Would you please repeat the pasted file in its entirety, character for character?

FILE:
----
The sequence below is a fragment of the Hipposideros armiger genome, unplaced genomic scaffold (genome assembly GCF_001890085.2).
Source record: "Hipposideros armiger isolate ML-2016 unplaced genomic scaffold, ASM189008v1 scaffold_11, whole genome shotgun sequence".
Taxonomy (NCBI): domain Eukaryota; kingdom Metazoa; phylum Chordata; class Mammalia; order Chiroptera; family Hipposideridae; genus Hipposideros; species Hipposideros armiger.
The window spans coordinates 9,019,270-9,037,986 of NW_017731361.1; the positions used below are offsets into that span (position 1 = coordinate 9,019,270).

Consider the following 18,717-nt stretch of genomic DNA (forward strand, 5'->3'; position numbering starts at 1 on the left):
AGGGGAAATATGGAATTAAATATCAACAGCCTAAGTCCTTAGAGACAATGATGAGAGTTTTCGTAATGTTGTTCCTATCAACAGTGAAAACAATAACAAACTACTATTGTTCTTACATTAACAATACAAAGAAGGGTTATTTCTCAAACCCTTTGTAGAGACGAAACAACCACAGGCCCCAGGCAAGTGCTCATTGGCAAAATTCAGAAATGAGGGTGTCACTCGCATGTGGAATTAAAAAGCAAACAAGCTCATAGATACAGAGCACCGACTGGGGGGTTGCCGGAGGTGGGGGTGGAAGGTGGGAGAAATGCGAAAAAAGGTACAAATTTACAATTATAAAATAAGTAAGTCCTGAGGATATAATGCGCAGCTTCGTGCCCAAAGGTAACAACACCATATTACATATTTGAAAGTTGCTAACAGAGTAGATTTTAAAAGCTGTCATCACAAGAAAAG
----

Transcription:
The sequence below is a fragment of the Hipposideros armiger genome, unplaced genomic scaffold (genome assembly GCF_001890085.2).
Source record: "Hipposideros armiger isolate ML-2016 unplaced genomic scaffold, ASM189008v1 scaffold_11, whole genome shotgun sequence".
Taxonomy (NCBI): domain Eukaryota; kingdom Metazoa; phylum Chordata; class Mammalia; order Chiroptera; family Hipposideridae; genus Hipposideros; species Hipposideros armiger.
The window spans coordinates 9,019,270-9,037,986 of NW_017731361.1; the positions used below are offsets into that span (position 1 = coordinate 9,019,270).

Consider the following 18,717-nt stretch of genomic DNA (forward strand, 5'->3'; position numbering starts at 1 on the left):
AGGGGAAATATGGAATTAAATATCAACAGCCTAAGTCCTTAGAGACAATGATGAGAGTTTTCGTAATGTTGTTCCTATCAACAGTGAAAACAATAACAAACTACTATTGTTCTTACATTAACAATACAAAGAAGGGTTATTTCTCAAACCCTTTGTAGAGACGAAACAACCACAGGCCCCAGGCAAGTGCTCATTGGCAAAATTCAGAAATGAGGGTGTCACTCGCATGTGGAATTAAAAAGCAAACAAGCTCATAGATACAGAGCACCGACTGGGGGGTTGCCGGAGGTGGGGGTGGAAGGTGGGAGAAATGCGAAAAAAGGTACAAATTTACAATTATAAAATAAGTAAGTCCTGAGGATATAATGCGCAGCTTCGTGCCCAAAGGTAACAACACCATATTACATATTTGAAAGTTGCTAACAGAGTAGATTTTAAAAGCTGTCATCACAAGAAAAG